Founder Stories: When It Comes To Open-Source Technologies, Reverb’s Tony Tam Has A Word For It

Next Story

Overstock’s Bitcoin Purchases Account For Less Than 1% Of Revenue, But It’s Growing


Have you ever watched a TED talk and thought, “That should be a company!” Well, that’s happened a few times, I’m sure, and one of them is right here in Silicon Valley. Years ago, wordsmith Erin McKean delivered a TED talk on her vision around the lexicography and meaning of words. This particular talk struck a chord with an investor named Roger McNamee, who in turn encouraged the team to build a company around this. Hence, Reverb Technologies was born.

Reverb’s CEO, Tony Tam, joined me for a discussion about the formation and work at the company. I’ve worked with Tam over the years and know him well, as a disclaimer — I’m also an advisor to Reverb. In this chat, Tam recounts how the company’s unusual formation led Reverb down the path it charges down today, as a content-discovery engine and destination, focused on personalization and serendipity. Beginning with a technology, Tam explains how he and his team had to embark on the challenge of turning that technology into a product — which became Wordnik — that focused on the roots of words and what they mean.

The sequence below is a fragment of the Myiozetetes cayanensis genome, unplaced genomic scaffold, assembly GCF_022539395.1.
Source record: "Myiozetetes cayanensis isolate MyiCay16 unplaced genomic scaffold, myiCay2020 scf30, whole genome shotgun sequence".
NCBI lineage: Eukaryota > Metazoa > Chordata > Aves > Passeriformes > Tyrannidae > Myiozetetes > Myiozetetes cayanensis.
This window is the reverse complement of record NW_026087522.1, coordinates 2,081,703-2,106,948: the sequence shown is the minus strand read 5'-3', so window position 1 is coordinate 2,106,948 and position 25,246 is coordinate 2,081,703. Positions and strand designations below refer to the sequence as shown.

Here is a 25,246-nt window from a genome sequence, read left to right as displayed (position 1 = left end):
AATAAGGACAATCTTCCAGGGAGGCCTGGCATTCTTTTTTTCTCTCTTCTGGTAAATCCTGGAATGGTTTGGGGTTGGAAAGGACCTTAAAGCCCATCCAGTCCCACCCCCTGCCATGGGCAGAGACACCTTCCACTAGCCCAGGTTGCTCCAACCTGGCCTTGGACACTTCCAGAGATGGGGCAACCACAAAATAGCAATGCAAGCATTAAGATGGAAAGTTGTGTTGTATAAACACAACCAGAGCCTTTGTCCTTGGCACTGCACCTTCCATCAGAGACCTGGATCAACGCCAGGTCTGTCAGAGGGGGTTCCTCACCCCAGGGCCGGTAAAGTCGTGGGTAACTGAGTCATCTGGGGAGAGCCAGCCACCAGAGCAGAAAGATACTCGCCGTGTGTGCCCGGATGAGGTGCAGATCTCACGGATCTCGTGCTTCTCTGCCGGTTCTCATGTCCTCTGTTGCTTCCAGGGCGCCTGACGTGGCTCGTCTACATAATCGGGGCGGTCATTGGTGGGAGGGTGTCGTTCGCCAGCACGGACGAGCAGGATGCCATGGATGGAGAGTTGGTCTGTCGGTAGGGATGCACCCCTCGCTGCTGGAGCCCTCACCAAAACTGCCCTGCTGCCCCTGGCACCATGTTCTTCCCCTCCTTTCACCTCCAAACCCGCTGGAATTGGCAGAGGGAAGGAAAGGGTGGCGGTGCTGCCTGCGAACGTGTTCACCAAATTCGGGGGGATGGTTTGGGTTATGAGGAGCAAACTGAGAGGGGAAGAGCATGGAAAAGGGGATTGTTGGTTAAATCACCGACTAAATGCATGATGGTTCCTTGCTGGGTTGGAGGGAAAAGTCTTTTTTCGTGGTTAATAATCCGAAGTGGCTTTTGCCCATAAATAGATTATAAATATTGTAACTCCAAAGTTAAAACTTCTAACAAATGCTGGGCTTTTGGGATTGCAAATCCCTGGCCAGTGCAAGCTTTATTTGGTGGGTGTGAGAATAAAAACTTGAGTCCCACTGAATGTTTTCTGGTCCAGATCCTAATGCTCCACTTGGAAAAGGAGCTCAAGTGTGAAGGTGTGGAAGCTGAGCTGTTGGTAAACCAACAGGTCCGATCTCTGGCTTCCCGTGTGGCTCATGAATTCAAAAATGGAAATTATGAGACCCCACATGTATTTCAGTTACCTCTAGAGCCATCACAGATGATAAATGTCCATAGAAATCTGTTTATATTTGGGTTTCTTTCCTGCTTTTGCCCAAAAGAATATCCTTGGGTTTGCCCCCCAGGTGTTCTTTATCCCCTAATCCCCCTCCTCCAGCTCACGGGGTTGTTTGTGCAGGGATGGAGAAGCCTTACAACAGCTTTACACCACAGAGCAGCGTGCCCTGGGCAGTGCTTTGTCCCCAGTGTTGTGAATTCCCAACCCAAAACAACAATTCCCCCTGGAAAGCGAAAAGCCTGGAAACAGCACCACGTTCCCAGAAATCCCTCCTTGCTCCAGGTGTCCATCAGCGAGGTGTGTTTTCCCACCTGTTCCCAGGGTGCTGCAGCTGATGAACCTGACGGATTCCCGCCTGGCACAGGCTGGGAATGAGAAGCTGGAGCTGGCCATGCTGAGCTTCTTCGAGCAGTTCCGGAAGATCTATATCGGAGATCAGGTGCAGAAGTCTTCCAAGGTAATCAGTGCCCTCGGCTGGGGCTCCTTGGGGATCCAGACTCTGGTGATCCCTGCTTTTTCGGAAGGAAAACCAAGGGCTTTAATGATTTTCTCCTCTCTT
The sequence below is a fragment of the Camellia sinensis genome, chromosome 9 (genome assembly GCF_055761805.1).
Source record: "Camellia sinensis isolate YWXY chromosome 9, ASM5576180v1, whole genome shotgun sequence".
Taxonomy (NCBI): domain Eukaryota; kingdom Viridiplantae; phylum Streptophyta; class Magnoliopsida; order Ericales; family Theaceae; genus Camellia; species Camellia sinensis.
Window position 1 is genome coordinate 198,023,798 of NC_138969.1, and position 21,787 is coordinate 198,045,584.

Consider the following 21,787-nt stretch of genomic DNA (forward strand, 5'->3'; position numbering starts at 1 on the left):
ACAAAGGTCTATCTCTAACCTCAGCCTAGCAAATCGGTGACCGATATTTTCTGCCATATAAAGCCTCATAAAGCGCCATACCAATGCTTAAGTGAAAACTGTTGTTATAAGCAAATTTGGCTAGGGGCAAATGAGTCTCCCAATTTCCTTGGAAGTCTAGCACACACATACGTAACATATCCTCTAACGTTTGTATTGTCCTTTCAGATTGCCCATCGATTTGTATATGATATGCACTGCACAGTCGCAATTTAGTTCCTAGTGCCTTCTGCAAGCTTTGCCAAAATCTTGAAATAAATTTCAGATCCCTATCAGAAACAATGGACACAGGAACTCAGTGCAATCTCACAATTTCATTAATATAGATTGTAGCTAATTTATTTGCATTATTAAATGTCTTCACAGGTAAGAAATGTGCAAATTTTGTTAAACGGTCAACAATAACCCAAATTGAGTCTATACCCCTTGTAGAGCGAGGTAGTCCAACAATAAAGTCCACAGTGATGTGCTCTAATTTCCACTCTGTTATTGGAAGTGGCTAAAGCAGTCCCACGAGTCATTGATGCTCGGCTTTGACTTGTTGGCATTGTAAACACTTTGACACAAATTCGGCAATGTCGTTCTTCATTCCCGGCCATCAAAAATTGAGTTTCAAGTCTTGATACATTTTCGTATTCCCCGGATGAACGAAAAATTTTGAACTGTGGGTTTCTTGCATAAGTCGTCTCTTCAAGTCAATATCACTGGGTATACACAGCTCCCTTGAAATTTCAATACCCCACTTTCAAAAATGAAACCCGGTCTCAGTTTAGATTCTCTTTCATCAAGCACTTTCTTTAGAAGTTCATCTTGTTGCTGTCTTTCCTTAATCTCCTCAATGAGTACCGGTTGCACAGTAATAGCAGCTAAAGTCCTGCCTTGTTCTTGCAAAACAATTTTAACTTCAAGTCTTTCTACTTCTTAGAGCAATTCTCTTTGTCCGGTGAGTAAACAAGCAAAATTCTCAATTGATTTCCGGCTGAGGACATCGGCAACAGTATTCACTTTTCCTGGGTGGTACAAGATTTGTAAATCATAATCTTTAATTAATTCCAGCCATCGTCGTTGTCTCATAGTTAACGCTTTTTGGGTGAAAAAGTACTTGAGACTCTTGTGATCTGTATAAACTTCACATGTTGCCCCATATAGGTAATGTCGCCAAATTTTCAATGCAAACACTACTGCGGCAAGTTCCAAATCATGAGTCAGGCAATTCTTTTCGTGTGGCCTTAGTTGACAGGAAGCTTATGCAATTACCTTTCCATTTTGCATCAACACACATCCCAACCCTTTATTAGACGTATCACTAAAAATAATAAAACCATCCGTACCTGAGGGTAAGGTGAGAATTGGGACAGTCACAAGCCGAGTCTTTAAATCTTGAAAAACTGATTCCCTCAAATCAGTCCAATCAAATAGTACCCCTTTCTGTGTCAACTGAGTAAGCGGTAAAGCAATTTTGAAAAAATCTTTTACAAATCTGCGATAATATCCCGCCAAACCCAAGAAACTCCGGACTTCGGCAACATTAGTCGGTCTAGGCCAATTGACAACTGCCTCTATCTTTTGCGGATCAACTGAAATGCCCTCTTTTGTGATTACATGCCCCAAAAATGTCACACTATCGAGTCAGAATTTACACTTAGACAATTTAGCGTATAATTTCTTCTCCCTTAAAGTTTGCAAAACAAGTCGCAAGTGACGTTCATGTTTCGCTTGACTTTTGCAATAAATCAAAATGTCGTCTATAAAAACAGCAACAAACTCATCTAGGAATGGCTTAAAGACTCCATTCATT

Additionally, Tam discusses more technical aspects of Reverb’s core, such as the difference between being a CEO (at Reverb) versus CTO (in his previous companies), how they built and open-source Swagger (a framework to distribute computing across servers), and how open-sourcing their technologies helped generate serendipity for the company itself in terms of reaching over 10,000 developers and recruiting — just like one may experience serendipity in real life.

For founders out there building deeply technical systems, Tam’s approach to enabling technologies, frameworks, open-source, and recruiting could be quite instructive. Especially key is his note on the importance of serendipity, particularly in technical recruiting, as so much of today’s talent is fragmented across companies.

Editor’s Note: Michael Abbott is a general partner at Kleiner Perkins Caufield & Byers, previously Twitter’s VP of Engineering, and a founder himself. Mike also writes a blog called uncapitalized. You can follow him on Twitter @mabb0tt.